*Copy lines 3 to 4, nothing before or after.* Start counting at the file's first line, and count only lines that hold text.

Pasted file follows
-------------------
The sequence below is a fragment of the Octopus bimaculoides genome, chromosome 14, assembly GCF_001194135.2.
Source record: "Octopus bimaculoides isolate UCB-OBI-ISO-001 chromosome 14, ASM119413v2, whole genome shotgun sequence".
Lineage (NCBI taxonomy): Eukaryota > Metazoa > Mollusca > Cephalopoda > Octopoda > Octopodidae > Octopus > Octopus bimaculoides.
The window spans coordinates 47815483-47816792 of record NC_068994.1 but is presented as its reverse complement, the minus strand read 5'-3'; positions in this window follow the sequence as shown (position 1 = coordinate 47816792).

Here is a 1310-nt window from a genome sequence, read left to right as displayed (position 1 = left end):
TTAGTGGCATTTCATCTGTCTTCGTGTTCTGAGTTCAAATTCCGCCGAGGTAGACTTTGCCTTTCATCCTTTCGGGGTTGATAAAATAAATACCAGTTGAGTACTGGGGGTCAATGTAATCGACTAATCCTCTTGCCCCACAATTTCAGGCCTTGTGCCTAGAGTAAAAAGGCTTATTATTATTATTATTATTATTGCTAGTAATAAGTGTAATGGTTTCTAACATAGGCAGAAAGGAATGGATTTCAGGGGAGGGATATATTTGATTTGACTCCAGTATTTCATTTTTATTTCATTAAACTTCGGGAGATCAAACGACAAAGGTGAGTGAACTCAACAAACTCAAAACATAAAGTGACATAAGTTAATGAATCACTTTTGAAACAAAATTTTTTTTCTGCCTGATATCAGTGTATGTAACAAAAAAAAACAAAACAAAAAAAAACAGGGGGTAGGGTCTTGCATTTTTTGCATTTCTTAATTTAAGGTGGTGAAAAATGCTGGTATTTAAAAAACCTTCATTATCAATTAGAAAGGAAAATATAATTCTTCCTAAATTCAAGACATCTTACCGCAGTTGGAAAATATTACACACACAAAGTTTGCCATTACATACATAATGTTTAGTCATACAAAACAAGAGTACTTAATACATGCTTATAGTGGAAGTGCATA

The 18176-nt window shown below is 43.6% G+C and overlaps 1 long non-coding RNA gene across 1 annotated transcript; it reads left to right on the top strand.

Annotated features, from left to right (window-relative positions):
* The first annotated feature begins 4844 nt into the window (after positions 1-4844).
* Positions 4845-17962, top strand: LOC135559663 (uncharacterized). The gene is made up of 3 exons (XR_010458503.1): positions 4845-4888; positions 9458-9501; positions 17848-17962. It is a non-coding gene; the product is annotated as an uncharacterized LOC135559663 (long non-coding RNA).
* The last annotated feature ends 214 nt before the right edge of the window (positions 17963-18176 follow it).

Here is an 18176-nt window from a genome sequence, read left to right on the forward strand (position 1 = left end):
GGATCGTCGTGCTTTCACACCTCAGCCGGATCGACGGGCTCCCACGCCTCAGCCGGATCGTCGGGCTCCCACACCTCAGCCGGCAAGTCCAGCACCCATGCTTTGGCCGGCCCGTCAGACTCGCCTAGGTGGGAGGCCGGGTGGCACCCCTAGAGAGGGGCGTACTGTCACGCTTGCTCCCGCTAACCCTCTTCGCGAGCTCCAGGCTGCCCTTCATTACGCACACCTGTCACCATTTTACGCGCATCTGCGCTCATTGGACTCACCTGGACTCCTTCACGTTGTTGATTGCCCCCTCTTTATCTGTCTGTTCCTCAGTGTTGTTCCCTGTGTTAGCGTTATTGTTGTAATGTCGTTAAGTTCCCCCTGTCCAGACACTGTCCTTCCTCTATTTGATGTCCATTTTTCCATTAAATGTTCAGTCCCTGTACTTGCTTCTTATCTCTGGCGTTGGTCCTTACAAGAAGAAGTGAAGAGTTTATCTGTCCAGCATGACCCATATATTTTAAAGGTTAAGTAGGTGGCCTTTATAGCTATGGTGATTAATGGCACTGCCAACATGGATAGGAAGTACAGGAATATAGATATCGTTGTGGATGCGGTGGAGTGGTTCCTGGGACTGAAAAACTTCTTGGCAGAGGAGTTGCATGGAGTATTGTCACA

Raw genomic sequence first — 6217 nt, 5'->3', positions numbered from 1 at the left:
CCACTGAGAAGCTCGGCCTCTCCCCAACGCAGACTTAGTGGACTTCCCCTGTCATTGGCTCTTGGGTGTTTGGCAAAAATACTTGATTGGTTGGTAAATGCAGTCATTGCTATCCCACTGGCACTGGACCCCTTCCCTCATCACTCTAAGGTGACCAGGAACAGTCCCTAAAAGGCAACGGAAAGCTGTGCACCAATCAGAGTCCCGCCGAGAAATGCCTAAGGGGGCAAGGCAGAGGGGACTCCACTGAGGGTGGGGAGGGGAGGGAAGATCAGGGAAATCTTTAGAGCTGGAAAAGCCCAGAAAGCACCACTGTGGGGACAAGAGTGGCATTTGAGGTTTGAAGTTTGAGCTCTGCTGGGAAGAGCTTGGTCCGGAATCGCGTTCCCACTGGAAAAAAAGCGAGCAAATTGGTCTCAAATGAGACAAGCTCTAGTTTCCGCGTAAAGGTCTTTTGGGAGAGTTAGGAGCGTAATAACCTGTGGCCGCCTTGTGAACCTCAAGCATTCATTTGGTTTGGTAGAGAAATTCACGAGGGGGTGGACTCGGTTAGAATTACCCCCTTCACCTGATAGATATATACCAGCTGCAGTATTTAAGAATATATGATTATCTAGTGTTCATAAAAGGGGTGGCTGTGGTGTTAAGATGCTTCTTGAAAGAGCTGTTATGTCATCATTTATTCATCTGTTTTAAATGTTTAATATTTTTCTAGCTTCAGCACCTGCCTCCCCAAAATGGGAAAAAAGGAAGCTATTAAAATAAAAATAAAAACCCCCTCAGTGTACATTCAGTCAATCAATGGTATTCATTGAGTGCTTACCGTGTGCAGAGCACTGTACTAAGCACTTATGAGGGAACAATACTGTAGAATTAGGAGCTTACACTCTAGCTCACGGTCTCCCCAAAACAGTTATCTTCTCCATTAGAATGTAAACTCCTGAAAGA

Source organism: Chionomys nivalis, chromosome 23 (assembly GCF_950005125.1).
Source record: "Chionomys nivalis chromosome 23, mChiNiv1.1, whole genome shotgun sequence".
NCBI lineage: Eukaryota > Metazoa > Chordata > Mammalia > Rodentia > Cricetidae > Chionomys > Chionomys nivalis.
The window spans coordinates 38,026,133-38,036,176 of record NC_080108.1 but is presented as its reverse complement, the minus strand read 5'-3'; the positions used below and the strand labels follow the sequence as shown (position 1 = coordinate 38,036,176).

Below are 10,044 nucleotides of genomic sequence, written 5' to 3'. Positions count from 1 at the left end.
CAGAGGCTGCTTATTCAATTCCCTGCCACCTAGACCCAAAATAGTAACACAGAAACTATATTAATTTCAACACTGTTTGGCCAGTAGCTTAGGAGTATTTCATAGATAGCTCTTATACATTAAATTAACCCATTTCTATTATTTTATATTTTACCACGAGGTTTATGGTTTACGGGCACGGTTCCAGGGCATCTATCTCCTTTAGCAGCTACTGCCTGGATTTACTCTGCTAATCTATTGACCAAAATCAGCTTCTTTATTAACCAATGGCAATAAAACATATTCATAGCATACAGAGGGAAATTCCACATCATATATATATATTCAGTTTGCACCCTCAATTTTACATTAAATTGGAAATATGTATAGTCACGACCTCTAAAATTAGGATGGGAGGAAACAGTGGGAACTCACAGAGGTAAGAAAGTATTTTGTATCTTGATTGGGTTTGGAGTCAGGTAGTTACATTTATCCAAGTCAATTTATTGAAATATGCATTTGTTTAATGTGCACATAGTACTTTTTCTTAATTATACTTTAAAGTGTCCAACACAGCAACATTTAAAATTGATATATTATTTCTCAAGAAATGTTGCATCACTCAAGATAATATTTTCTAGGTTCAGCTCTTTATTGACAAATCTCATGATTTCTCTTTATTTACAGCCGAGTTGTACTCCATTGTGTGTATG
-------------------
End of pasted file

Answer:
Lineage (NCBI taxonomy): Eukaryota > Metazoa > Mollusca > Cephalopoda > Octopoda > Octopodidae > Octopus > Octopus bimaculoides.
The window spans coordinates 47815483-47816792 of record NC_068994.1 but is presented as its reverse complement, the minus strand read 5'-3'; positions in this window follow the sequence as shown (position 1 = coordinate 47816792).